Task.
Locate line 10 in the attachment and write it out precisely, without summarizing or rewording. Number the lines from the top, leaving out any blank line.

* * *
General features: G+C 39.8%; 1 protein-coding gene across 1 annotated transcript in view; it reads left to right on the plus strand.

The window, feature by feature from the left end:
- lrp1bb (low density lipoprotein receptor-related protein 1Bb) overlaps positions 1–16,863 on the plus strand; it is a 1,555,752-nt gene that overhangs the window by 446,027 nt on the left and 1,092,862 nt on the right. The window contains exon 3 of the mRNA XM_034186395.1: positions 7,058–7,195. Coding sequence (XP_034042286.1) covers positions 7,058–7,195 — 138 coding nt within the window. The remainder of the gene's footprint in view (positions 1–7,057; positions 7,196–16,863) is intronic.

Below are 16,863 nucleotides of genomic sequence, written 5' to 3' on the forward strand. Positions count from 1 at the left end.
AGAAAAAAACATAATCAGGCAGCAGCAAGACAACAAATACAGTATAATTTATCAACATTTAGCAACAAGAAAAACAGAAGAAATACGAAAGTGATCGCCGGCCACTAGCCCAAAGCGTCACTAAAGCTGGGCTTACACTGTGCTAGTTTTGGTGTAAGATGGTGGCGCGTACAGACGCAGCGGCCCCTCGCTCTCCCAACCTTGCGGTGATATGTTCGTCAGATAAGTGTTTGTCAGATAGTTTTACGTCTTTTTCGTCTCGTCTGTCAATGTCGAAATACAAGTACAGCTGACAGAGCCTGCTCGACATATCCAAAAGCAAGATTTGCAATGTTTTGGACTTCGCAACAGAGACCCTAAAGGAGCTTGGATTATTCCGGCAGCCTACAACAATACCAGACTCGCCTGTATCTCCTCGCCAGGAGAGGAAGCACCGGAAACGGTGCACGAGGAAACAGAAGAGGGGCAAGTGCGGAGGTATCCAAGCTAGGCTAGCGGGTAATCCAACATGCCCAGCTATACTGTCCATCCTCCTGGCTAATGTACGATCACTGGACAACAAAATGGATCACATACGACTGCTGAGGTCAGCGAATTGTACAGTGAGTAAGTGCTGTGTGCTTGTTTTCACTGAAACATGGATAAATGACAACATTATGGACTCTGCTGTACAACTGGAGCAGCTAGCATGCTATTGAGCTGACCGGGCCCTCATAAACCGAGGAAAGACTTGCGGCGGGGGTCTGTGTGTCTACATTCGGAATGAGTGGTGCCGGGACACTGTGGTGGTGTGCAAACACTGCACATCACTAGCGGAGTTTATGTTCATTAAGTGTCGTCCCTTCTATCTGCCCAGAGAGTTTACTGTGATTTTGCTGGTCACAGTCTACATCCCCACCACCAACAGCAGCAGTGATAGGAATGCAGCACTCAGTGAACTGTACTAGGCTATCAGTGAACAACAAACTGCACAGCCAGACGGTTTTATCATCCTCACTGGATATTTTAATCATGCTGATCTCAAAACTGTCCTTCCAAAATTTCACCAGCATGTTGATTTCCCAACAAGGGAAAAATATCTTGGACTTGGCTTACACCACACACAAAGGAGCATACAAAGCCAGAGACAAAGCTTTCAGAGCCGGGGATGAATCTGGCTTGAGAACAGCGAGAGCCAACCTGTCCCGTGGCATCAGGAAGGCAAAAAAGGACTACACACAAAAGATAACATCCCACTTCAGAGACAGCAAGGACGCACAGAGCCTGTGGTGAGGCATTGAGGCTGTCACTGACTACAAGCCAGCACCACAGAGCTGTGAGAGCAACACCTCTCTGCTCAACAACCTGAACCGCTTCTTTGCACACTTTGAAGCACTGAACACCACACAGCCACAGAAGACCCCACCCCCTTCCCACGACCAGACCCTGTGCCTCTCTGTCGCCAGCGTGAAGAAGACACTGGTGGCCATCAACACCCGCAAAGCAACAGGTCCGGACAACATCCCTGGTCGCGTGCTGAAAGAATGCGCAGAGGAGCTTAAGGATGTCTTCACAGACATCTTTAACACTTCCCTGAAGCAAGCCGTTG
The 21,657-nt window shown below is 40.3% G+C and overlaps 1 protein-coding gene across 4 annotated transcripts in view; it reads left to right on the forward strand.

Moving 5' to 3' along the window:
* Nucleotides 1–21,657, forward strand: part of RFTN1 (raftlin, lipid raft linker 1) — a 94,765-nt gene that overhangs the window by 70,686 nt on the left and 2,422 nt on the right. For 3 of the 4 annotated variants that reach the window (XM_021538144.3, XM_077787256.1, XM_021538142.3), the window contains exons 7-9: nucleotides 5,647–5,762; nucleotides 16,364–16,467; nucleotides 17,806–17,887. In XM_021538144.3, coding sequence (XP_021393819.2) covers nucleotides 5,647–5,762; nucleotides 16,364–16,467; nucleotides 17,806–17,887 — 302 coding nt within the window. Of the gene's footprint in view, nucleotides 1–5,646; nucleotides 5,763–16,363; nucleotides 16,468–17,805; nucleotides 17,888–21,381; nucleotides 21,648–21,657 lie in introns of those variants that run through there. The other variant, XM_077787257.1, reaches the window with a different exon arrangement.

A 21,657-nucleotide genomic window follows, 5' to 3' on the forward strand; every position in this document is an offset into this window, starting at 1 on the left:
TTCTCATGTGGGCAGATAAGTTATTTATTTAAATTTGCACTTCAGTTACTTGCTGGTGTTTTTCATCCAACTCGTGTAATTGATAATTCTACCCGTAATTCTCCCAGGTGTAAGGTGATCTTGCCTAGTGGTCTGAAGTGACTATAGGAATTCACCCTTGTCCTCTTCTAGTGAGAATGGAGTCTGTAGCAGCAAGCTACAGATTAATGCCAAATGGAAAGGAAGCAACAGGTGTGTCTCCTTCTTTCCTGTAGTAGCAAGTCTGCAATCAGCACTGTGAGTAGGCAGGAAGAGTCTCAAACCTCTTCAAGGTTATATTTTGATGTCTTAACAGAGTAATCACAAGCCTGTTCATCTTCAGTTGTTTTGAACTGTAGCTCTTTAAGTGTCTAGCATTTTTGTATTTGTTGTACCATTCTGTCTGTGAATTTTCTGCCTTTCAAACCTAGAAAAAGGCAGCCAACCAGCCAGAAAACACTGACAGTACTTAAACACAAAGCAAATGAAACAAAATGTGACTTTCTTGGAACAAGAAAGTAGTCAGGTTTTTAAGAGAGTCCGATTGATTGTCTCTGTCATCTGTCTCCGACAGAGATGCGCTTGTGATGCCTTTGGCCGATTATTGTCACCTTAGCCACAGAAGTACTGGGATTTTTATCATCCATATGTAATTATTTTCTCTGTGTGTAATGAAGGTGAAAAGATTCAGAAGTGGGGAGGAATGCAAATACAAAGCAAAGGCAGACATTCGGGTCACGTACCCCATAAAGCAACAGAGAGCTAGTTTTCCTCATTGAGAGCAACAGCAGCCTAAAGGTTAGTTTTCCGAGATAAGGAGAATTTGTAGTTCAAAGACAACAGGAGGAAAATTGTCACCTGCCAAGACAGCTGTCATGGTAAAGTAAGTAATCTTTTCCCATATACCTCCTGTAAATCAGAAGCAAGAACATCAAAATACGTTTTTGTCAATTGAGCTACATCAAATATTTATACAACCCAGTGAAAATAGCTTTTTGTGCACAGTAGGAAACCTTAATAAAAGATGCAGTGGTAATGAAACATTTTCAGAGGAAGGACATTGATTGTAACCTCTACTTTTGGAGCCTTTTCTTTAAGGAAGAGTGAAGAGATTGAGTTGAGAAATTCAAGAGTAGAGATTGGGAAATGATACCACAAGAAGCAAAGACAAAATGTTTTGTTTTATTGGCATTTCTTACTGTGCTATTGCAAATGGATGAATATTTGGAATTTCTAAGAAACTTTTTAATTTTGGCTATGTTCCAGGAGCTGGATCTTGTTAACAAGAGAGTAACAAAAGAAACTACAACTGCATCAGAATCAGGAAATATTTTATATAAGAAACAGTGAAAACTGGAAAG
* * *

TTCTCATGTGGGCAGATAAGTTATTTATTTAAATTTGCACTTCAGTTACTTGCTGGTGTTTTTCATCCAACTCGTGTAATTGATAATTCTACCCGTAATTCTCCCAGGTGTAAGGTGATCTTGCCTAGTGGTCTGAAGTGACTATAGGAATTCACCCTTGTCCTCTTCTAGTGAGAATGGAGTCTGTAGCAGCAAGCTACAGATTAATGCCAAATGGAAAGGAAGCAACAGGTGTGTCTCCTTCTTTCCTGTAGTAGCAAGTCTGCAATCAGCACTGTGAGTAGGCAGGAAGAGTCTCAAACCTCTTCAAGGTTATATTTTGATGTCTTAACAGAGTAATCACAAGCCTGTTCATCTTCAGTTGTTTTGAACTGTAGCTCTTTAAGTGTCTAGCATTTTTGTATTTGTTGTACCATTCTGTCTGTGAATTTTCTGCCTTTCAAACCTAGAAAAAGGCAGCCAACCAGCCAGAAAACACTGACAGTACTTAAACACAAAGCAAATGAAACAAAATGTGACTTTCTTGGAACAAGAAAGTAGTCAGGTTTTTAAGAGAGTCCGATTGATTGTCTCTGTCATCTGTCTCCGACAGAGATGCGCTTGTGATGCCTTTGGCCGATTATTGTCACCTTAGCCACAGAAGTACTGGGATTTTTATCATCCATATGTAATTATTTTCTCTGTGTGTAATGAAGGTGAAAAGATTCAGAAGTGGGGAGGAATGCAAATACAAAGCAAAGGCAGACATTCGGGTCACGTACCCCATAAAGCAACAGAGAGCTAGTTTTCCTCATTGAGAGCAACAGCAGCCTAAAGGTTAGTTTTCCGAGATAAGGAGAATTTGTAGTTCAAAGACAACAGGAGGAAAATTGTCACCTGCCAAGACAGCTGTCATGGTAAAGTAAGTAATCTTTTCCCATATACCTCCTGTAAATCAGAAGCAAGAACATCAAAATACGTTTTTGTCAATTGAGCTACATCAAATATTTATACAACCCAGTGAAAATAGCTTTTTGTGCACAGTAGGAAACCTTAATAAAAGATGCAGTGGTAATGAAACATTTTCAGAGGAAGGACATTGATTGTAACCTCTACTTTTGGAGCCTTTTCTTTAAGGAAGAGTGAAGAGATTGAGTTGAGAAATTCAAGAGTAGAGATTGGGAAATGATACCACAAGAAGCAAAGACAAAATGTTTTGTTTTATTGGCATTTCTTACTGTGCTATTGCAAATGGATGAATATTTGGAATTTCTAAGAAACTTTTTAATTTTGGCTATGTTCCAGGAGCTGGATCTTGTTAACAAGAGAGTAACAAAAGAAACTACAACTGCATCAGAATCAGGAAATATTTTATATAAGAAACAGTGAAAACTGGAAAG